According to various reports from Reuters and The Washington Post, Apple warned many U.S. Embassy and State Department employees that their iPhones may have been targeted by an unknown assailant employing state-sponsored spyware manufactured by the controversial Israeli business NSO Group.
At least 11 U.S. Embassy workers stationed in Uganda or working on Uganda-related problems are claimed to have been targeted using iPhones with international phone numbers, while the identity of the threat actors behind the intrusions, as well as the nature of the material sought, is still unknown.
The attacks, which took place over the last few months, are the first documented instances of sophisticated monitoring software being used against US federal officials.
NSO Group created Pegasus, a military-grade spyware that allows its government clients to discreetly access files and images, listen in on conversations, and track their victims’ whereabouts. Pegasus infects iPhones and Android devices through zero-click exploits transmitted through messaging applications, which do not require targets to click links or take any other action, but are by default banned from working on U.S. phone numbers.
In reaction to the complaints, the NSO Group said it would look into the situation and, if necessary, take legal action against customers who were abusing its capabilities. It also said it has stopped “relevant accounts,” citing the “seriousness of the allegations.”
It’s important mentioning that the corporation has long claimed that it exclusively sells its products to government law enforcement and intelligence agencies to aid in the monitoring of security threats and the surveillance of terrorists and criminals. However, evidence accumulated over time has exposed a systematic use of the technology to spy on human rights activists, journalists, and politicians in Saudi Arabia, Bahrain, Morocco, Mexico, and other countries.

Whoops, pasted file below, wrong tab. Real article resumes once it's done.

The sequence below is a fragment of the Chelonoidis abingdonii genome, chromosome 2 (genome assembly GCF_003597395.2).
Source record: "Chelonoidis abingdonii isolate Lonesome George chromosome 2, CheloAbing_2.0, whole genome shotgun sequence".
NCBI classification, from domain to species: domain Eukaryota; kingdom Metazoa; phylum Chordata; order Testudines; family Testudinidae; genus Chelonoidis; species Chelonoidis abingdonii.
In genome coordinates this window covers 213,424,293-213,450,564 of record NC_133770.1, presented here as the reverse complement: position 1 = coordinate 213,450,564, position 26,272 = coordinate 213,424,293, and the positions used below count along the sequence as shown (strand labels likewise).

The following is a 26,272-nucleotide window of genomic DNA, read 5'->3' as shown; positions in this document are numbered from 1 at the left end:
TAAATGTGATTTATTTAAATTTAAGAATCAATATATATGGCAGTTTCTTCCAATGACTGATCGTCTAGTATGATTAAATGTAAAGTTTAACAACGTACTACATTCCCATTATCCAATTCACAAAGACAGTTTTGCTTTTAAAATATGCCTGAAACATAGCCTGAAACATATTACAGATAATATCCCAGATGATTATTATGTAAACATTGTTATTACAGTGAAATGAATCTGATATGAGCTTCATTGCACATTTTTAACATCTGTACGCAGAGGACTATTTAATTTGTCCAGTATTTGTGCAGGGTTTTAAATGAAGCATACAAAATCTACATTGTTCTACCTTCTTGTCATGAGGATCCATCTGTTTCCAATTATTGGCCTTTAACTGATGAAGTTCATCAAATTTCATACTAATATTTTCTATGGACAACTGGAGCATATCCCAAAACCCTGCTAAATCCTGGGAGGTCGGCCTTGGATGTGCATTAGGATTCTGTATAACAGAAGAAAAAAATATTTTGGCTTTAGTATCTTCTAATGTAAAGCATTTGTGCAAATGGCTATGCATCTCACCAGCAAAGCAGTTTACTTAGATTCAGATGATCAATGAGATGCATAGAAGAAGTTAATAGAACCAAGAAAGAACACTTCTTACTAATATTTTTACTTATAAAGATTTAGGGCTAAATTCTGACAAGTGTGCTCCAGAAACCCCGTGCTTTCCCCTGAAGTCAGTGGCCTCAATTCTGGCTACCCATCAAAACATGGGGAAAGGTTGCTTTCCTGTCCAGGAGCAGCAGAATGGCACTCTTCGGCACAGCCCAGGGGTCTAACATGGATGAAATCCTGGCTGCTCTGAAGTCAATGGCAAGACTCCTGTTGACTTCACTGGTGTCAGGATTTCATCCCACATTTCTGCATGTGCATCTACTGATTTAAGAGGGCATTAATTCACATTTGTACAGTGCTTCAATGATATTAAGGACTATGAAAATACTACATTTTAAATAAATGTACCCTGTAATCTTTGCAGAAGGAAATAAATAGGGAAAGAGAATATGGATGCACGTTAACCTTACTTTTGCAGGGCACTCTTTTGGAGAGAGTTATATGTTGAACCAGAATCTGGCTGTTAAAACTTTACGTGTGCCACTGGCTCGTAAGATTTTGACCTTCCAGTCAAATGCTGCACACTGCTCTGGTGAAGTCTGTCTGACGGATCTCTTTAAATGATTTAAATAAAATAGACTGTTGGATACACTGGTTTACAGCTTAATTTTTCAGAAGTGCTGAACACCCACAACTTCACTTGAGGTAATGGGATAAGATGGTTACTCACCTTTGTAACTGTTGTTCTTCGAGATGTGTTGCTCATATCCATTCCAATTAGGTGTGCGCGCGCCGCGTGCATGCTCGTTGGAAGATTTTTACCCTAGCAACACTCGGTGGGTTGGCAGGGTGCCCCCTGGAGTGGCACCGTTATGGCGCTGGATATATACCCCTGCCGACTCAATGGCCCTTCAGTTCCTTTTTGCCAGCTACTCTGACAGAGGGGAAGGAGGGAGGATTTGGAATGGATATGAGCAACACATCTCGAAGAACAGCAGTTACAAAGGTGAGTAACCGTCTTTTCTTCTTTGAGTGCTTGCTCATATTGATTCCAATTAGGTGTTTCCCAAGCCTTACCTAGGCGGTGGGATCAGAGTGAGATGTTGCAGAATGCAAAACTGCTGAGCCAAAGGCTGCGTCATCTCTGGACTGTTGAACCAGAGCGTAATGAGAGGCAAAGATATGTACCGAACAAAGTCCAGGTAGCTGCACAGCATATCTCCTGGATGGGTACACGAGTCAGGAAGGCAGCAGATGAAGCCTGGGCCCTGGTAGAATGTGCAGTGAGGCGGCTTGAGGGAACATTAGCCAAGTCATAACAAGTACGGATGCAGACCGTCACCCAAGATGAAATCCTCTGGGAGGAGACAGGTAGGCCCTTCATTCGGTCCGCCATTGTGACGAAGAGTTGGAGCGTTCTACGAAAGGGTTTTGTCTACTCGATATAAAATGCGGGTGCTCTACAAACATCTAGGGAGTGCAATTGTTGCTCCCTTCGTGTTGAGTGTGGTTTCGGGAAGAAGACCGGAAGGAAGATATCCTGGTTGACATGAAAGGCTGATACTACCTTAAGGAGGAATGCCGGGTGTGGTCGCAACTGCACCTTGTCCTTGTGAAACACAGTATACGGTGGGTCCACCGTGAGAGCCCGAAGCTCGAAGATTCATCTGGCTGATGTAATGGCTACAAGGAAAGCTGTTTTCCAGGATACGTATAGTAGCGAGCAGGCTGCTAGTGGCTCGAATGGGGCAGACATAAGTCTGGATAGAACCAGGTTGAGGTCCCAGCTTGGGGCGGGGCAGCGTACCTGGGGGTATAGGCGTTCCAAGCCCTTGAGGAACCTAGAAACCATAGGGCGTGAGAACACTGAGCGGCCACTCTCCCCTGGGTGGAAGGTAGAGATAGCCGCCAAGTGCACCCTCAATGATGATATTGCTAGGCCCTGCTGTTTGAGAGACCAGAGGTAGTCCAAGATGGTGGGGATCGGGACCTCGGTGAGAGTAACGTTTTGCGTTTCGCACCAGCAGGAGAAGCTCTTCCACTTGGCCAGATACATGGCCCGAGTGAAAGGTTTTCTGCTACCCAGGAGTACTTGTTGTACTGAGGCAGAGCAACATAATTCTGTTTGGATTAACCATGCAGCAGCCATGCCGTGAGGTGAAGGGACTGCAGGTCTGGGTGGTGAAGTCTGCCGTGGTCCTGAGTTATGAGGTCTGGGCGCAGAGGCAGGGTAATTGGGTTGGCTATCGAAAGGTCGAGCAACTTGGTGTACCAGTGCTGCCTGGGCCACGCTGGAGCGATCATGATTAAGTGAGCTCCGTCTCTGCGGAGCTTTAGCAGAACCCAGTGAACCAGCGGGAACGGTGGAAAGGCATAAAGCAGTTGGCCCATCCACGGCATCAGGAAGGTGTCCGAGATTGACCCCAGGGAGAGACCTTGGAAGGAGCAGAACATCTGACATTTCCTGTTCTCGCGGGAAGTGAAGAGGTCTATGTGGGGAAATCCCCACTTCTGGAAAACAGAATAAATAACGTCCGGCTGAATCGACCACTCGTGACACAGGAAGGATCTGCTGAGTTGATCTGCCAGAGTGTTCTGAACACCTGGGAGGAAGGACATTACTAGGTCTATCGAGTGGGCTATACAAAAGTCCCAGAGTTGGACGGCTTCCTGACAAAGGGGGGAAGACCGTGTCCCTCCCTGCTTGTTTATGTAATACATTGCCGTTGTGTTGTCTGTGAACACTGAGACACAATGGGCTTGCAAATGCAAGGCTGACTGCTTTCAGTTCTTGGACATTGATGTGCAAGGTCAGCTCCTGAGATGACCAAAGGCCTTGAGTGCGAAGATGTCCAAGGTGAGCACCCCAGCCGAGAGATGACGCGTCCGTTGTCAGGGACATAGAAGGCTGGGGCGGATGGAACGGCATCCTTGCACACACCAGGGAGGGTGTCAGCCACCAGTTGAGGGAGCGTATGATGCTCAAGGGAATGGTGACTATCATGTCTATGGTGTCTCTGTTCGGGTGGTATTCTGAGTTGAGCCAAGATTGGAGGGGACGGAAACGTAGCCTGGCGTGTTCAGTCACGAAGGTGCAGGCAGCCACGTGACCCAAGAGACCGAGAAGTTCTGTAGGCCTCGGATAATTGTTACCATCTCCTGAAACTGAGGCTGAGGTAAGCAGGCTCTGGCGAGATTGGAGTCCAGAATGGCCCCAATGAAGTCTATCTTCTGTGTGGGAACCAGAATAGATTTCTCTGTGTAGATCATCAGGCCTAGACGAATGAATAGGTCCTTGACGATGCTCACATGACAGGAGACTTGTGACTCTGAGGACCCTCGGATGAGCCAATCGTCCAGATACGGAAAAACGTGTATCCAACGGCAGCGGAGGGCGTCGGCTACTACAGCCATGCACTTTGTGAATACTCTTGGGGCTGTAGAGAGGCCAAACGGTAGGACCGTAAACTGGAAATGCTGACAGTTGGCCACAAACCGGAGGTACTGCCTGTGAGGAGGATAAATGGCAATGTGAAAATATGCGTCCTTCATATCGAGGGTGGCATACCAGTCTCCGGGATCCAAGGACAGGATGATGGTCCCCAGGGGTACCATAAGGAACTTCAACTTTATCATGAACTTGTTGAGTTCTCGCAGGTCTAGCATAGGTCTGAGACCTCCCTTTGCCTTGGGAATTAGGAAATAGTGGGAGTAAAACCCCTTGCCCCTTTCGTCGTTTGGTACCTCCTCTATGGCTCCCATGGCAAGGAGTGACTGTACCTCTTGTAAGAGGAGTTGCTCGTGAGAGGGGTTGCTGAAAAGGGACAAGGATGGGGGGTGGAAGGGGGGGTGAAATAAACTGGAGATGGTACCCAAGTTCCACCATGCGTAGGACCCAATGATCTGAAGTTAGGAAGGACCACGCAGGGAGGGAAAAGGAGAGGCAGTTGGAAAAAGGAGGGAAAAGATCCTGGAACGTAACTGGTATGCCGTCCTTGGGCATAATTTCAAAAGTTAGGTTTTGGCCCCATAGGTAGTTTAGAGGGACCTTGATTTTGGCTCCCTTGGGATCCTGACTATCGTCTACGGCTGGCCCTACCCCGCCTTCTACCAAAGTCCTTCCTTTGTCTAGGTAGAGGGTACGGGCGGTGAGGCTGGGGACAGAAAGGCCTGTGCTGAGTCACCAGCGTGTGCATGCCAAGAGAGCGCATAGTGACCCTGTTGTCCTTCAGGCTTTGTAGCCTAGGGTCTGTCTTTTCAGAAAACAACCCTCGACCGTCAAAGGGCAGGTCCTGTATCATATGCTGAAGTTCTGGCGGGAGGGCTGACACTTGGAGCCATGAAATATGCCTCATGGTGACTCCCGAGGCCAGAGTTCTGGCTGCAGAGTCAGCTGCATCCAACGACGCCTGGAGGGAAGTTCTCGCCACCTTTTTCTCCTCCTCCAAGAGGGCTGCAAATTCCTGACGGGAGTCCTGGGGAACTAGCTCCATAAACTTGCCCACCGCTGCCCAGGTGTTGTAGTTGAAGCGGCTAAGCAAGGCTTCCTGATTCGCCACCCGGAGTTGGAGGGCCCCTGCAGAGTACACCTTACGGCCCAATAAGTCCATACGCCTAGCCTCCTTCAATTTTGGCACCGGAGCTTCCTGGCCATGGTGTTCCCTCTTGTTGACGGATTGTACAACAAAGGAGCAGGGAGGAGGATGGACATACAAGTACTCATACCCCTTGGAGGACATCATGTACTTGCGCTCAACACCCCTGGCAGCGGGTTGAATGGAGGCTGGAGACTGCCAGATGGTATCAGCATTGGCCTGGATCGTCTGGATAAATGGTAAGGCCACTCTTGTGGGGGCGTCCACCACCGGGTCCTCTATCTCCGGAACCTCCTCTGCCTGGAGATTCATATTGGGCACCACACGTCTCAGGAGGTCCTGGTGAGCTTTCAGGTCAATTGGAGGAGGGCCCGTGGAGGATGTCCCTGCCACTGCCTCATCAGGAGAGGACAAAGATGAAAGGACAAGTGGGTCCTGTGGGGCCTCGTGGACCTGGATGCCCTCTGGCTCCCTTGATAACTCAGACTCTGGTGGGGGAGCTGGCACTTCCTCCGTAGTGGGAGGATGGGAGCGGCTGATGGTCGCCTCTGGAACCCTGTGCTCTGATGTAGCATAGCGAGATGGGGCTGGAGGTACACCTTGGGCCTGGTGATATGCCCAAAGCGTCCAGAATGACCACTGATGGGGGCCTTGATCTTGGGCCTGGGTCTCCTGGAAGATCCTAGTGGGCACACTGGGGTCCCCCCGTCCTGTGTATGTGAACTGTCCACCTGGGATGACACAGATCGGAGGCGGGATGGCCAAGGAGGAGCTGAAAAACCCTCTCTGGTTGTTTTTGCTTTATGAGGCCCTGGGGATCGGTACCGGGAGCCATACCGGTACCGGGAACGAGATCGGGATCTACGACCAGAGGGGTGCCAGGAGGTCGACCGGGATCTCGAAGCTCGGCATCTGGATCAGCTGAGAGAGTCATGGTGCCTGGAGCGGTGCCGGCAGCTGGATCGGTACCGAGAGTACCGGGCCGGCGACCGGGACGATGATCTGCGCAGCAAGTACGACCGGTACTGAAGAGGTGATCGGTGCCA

NSO Group’s efforts have cost it dearly, with the US Commerce Department placing the business on an economic blocklist last month, a decision that may have been influenced by the aforementioned targeting of US foreign ambassadors.
Furthermore, Apple and Meta have launched a legal assault on the corporation, accusing it of illegally hacking its consumers by using previously unknown security holes in iOS and the end-to-end encrypted WhatsApp messaging service. Apple also stated that on November 23, it began delivering threat notifications to users it believes have been targeted by state-sponsored attackers.
A conspicuous “Threat Notification” banner will be shown at the top of the page when impacted users log into their accounts on appleid.apple[.]com, and the alerts will be issued to affected users through email and iMessage to the addresses and phone numbers connected with their Apple IDs.
Apple’s software engineering director Craig Federighi has stated, “State-sponsored actors like the NSO Group spend millions of dollars on sophisticated surveillance technology without effective accountability.” “It’s time for it to change.”
The revelations also coincide with a piece in The Wall Street Journal detailing US plans to engage with over 100 countries to ban the transfer of surveillance software to authoritarian governments that use it to undermine human rights. The new initiative is not likely to include China or Russia.